Welcome (back)… to The Machine


Photo by Michael O’Brien

By George V. Nostrand

No doubt about it — Rutland loves a good tribute band.

In recent years, tribute bands of all shapes and sizes have brought various shows to the area; performing the music of bands including The Beatles, The Allman Brothers, Grateful Dead, Led Zeppelin and even Guns N’ Roses — to name a few.

These shows inevitably do very well with the local crowd.

And, why not? Many of the bands no longer perform, and people still love their music.

One band in particular seems to channel its inspiration in a way that keeps Rutland, and other towns, coming back for more.

The Machine recently rolled into its 26th year of paying musical homage to the band Pink Floyd. While the two remaining members of Pink Floyd released a final album in 2014 called “Endless River,” and three core members put out “Division Bell” in 1994, some would argue the band really ended when Roger Waters left after the album “The Final Cut” in 1983.

Regardless, Floyd fans now span generations, and the band’s popularity lives on. By example, Pink Floyd’s most popular album, “The Dark Side of the Moon,” is not only one of the best-selling albums of all time, it also continues to sell on average 10,000 copies every week, 40 years after its release.

While today you may find multiple tribute bands for any major artist you can think of, back when the group that would become known as The Machine began, the craze had yet to fully take off. The band originated 20 miles north of Manhattan in 1988, with humble beginnings like many cover bands.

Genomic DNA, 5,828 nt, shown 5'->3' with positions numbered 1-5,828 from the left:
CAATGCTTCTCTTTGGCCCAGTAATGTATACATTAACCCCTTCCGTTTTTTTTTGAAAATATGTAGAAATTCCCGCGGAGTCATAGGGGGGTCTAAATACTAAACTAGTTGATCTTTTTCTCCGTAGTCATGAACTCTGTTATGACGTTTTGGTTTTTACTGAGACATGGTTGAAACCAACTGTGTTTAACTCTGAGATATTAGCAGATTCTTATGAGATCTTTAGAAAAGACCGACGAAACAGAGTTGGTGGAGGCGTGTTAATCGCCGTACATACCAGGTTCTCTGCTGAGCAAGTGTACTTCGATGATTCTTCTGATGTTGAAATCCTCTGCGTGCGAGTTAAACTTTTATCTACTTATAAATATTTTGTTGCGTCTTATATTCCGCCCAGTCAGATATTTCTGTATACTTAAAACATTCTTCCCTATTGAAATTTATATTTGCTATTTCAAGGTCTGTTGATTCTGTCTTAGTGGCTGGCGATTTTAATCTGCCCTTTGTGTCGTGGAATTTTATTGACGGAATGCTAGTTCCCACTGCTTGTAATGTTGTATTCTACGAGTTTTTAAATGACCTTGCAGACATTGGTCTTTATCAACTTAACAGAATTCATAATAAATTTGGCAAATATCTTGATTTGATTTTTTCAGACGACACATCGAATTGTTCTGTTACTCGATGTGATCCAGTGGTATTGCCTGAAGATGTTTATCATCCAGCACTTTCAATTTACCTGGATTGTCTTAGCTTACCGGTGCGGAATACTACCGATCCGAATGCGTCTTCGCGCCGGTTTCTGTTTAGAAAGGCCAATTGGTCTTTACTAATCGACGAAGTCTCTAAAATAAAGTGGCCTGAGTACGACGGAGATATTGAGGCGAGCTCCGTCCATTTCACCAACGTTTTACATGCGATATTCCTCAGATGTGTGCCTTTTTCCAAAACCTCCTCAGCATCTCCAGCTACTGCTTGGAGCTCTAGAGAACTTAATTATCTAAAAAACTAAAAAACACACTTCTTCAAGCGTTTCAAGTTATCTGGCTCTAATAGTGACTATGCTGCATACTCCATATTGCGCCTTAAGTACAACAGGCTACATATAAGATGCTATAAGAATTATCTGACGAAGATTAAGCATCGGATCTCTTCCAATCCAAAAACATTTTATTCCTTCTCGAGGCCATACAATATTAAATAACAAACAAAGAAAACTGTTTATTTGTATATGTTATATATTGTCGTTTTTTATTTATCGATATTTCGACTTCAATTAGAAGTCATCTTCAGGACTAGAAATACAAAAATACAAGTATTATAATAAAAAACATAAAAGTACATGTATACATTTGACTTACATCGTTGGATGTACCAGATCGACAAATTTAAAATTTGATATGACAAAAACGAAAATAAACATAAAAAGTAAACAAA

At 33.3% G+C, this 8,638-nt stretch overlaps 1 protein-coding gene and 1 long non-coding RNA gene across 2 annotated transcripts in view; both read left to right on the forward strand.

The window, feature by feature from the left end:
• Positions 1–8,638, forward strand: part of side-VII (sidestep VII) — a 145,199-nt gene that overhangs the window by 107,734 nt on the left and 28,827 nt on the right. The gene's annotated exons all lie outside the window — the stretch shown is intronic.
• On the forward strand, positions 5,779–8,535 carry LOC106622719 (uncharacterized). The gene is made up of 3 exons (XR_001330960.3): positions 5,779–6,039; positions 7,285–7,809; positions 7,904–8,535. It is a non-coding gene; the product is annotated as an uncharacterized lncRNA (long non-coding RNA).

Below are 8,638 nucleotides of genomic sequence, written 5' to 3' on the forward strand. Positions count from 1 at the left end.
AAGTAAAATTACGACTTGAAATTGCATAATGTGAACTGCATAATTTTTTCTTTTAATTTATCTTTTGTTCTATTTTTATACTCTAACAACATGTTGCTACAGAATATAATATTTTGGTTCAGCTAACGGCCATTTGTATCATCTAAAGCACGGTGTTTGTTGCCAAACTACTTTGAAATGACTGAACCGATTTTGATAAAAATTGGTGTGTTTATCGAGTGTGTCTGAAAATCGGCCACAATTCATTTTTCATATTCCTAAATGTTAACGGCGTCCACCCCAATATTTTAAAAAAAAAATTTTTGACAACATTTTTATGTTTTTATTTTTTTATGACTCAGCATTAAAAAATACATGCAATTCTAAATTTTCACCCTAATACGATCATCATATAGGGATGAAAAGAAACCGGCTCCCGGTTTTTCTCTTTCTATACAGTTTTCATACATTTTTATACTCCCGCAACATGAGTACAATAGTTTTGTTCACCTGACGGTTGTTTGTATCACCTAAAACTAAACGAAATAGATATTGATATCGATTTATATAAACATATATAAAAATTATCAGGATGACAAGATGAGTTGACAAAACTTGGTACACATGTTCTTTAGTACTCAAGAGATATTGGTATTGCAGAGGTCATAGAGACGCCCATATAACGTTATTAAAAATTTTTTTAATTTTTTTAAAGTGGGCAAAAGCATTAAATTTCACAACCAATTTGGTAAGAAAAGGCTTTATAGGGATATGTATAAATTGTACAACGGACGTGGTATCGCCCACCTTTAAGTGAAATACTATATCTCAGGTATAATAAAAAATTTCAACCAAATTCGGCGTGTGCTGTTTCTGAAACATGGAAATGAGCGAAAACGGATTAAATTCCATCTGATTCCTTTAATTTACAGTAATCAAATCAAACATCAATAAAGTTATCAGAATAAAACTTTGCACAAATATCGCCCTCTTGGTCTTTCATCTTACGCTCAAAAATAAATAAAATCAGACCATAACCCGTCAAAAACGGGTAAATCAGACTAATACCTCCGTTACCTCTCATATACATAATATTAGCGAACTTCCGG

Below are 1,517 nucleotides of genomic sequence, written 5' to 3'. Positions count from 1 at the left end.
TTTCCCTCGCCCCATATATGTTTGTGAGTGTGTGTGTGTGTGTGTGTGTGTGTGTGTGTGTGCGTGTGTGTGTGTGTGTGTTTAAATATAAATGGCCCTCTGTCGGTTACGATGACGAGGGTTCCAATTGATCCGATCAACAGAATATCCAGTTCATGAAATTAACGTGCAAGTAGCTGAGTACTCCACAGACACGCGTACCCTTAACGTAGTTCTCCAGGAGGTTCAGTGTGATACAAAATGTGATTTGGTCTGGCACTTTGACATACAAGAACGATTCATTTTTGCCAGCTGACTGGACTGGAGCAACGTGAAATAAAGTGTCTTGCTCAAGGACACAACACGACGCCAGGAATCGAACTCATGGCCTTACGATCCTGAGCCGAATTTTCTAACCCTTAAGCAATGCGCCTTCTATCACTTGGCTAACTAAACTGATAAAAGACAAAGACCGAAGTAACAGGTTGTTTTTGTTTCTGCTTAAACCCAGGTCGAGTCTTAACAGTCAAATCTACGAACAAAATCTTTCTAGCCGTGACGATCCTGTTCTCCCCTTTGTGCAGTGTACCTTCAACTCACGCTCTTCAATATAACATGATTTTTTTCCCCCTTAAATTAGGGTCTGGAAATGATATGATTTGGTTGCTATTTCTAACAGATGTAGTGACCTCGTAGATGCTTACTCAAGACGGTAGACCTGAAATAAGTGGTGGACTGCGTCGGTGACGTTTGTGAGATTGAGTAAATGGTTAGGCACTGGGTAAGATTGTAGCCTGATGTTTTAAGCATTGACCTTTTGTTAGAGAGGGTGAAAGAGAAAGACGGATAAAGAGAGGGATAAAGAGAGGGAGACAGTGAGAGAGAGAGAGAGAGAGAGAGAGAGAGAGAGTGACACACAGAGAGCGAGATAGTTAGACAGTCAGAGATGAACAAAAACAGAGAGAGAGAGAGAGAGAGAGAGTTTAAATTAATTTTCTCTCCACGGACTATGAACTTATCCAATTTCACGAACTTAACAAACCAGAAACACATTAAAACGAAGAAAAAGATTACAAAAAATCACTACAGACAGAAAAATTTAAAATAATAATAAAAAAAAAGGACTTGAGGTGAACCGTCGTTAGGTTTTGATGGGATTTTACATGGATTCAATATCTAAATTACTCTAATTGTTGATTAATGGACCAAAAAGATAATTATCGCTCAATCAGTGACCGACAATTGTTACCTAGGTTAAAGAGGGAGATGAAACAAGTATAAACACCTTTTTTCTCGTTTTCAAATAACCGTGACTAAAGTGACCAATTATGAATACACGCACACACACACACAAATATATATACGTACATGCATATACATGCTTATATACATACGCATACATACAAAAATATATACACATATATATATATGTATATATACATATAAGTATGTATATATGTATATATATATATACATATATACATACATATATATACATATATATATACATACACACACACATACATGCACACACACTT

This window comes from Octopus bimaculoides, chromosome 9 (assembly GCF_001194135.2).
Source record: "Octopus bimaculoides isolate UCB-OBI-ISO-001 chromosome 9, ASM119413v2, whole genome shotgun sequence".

To make the distinction clear — whereas cover bands may play material from a wide range of artists, tribute musicians generally choose one famous band and devote all their energy into learning that band’s material. Many even dress up and try to mimic the mannerisms of the artists.

Drummer and original member Tahrah Cohen describes the choice to become a Pink Floyd tribute band as a very organic one. Not only was Pink Floyd the band members’ favorite group, they also found it was still hugely popular with music fans.

“Whenever we played Pink Floyd, fans went crazy for it,” Cohen said. “It wasn’t the kind of thing you heard in the clubs in the late ’80s. The term ‘tribute band’ didn’t even exist yet and we had no idea it would lead us to touring the world.”

In The Machine’s case, band members don’t go for the whole dress-up-thing, but the audience is treated to a first-rate light show that has grown over the years, and includes a large screen that shows clips from Pink Floyd’s “The Wall” and other video projects by the original band.

Adding to its overall credibility with diehard fans, at certain shows The Machine also pulls off the cult classic performance of playing the music from “Dark Side of the Moon” album while showing the movie, “The Wizard of Oz,” where the music appears to synch with the movie and plot.

As it now stands, The Machine has arguably lasted longer than Pink Floyd. And it doesn’t look like they have any plans for slowing down. In recent years, they’ve averaged 75-90 shows a year.

“We love playing smaller venues like the Paramount,” Cohen said. “The main goal for a show is establishing a connection with an audience. Smaller venues are more conducive for the experience … there’s something special about the intimacy of a smaller space.”

And as for why they keep coming back for more, Cohen said Pink Floyd’s music is timeless.

The Paramount Theatre
The Paramount Theatre presents The Machine at 8 p.m. Friday, Feb. 26, at the theater, 30 Center St. in Rutland. General admission tickets are $34.50; call 802- 775-0903, or go online to www.paramountvt.org.

George Nostrand

George Nostrand is a Vermont musician, writer and calendar editor for the Rutland Reader and Rutland Herald. You might see him around as his alter-ego, the front man for George's Back Pocket.

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